The Art of Listening
Hearing what your client is really saying during the application stage is crucial to funding
By Andrew Bogdanoff, president, Remington Financial Group
For commercial mortgage
brokers, listening is a vital skill.
When considering a business deal,
brokers should interview their clients directly during the application process.
In this phase, listening carefully is important while gathering information about
what a client has done in the past to secure
funding for a particular deal.
Listening to answers about past efforts
to secure funding is important for two reasons. First, brokers can use this information
to determine the best loan type to secure.
Second, clients may not be completely honest when answering this question.
Because the first information borrowers provide might only be brushstrokes of
the real answer, brokers must be on their
toes to spot any discrepancies.
The fact that borrowers are talking to a
broker may be a clue that they have tried
other routes to secure funding for their
commercial deals. It makes sense for a client to first visit a banking partner to fund
a new business deal. Why would clients
be willing to pay a brokerage fee if they
haven’t explored fee-free options?
By really listening to clients’ answers,
brokers can start piecing together the pre-vious-attempts-at-funding puzzle.
Brokers should consider that the information borrowers initially provided about
funding efforts have been embellished.
Good brokers rely on a combination of
what they hear and what their gut tells
Andrew Bogdanoff has more than 35 years’ commercial lending experience and
founded Remington Financial Group in 1993. He has served as the company’s
president since its inception, and under his leadership, the company has grown
to a closed-transaction rate of well in excess of $5 billion. Reach Bogdanoff at
firstname.lastname@example.org. For more information on Remington Financial Group,
them to determine when clients are telling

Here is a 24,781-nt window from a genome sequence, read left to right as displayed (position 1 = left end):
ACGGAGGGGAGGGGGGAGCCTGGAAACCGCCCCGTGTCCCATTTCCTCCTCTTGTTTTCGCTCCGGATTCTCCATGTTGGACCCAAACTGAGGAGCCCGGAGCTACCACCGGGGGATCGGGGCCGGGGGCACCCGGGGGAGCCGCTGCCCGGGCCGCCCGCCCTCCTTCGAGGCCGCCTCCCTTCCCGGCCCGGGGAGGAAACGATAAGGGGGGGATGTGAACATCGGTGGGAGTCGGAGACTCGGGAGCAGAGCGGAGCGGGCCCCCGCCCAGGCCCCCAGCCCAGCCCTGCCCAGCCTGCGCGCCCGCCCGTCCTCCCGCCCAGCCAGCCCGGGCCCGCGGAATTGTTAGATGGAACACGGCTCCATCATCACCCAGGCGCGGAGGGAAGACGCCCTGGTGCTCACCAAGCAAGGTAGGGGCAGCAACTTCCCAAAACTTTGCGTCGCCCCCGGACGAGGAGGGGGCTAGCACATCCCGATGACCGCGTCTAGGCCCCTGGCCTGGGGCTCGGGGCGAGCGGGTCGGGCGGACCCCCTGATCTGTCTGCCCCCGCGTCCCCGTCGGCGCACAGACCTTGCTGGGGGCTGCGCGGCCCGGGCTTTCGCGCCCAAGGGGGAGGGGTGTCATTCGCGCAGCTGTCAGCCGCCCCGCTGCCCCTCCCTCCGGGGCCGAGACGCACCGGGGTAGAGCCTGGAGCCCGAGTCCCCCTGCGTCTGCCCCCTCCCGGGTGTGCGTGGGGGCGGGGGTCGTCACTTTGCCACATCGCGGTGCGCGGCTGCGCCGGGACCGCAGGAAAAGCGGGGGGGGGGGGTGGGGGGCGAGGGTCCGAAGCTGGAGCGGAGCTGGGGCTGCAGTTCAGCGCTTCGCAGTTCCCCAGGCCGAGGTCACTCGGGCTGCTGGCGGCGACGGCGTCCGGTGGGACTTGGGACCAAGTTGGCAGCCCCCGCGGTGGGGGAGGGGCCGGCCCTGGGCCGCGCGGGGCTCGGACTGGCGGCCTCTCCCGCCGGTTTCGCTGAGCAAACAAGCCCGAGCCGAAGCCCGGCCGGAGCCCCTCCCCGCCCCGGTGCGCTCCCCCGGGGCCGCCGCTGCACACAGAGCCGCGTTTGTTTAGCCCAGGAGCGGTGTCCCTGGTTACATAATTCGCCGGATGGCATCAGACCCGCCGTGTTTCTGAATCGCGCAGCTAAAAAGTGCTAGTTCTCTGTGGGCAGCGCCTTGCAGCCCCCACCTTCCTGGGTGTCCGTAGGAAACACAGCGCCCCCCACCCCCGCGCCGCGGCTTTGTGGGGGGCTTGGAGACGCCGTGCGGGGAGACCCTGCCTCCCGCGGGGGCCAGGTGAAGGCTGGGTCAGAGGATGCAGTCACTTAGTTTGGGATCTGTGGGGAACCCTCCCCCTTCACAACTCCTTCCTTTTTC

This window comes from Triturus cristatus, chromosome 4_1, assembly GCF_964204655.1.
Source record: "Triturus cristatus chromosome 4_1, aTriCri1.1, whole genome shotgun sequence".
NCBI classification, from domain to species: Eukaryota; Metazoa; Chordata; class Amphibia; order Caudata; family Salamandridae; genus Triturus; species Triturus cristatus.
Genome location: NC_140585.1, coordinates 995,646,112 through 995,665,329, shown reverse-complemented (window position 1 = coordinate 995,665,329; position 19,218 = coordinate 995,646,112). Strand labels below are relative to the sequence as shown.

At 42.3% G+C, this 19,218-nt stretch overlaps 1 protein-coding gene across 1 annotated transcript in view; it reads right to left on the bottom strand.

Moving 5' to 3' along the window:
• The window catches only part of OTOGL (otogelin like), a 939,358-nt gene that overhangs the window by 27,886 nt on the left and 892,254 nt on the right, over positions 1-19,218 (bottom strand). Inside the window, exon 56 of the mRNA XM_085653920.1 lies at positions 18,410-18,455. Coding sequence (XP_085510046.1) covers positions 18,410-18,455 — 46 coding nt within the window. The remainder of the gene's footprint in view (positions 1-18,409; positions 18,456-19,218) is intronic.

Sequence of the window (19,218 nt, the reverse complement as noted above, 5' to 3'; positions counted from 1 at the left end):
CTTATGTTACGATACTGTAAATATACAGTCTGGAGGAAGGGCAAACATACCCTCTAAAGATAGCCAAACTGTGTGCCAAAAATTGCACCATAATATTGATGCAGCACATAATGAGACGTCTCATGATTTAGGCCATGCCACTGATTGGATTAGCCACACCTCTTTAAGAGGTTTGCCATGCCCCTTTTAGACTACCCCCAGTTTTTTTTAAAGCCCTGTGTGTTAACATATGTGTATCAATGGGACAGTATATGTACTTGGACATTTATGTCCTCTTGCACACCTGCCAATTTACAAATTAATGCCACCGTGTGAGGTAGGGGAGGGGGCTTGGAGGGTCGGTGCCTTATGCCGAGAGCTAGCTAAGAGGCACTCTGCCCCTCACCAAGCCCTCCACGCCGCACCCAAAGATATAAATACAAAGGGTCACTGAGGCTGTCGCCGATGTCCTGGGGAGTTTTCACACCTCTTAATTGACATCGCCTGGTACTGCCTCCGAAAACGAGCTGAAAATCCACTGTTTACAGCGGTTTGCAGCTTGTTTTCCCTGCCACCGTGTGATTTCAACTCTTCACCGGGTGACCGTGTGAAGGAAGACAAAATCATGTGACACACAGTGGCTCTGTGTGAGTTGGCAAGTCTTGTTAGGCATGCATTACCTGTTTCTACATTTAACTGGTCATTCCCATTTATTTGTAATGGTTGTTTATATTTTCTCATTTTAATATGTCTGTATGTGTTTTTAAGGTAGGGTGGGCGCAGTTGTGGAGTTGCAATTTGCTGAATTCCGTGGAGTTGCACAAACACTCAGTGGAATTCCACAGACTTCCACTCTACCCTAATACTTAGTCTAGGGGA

the truth. Brokers should push for more
data if they feel that accurate information
is not being provided.
One way to approach borrowers is
to ask them what about the deal would
make a lender reluctant to provide financing. Because there are downsides to every
deal, borrowers should be able to provide
some thoughts. If they cannot, continue
to ask questions.
For example, ask them how much experience they have with similar projects. If they
have limited or no experience, it could be a
red flag that they have been turned down for
funding based on a lack of expertise.
Brokers can read between the lines to root
out additional information that borrowers
might not share directly.
For instance, the type of deal being presented is a means to access additional information. If the deal is a refinance of an
existing project, ask if there is a current
loan on the property and what its status
is. Answers to these questions will help a
broker determine why the borrower is not
asking for funds from the existing lender,
or if the loan is delinquent.
New projects leave the door open for
brokers to discover vast amounts of information. For example, if the borrower is
requesting funds to build a new housing
development, the broker might want to ask
if comparable homes in the area are selling well or if there are unsold units. The
answers to these questions can determine
the viability of the concept.
The broker also should discuss the borrower’s credit history. Ask if the borrower
has ever had any litigation, bankruptcy or
foreclosures, and encourage the client to
share this information openly and truthfully. If one of these things has occurred,
there might be explanations that would allow a deal to still proceed.
Feeling comfortable that a client is being
honest about past attempts to secure funding is critically important. Many clients
don’t realize that small cover-ups will come
out during the underwriting process or that
a less-than-truthful answer can complicate
the deal or even deem it invalid.
Brokers should listen carefully to a client’s answers and be at ease asking further
questions. By doing these things, commercial brokers can determine if their clients’
deals make sense.
by Andrew Bogdanoff
“In Search of Internet Prospects,”
“How to Find Creative Funding Options,”
“Looking Before You Leap,” July 2008
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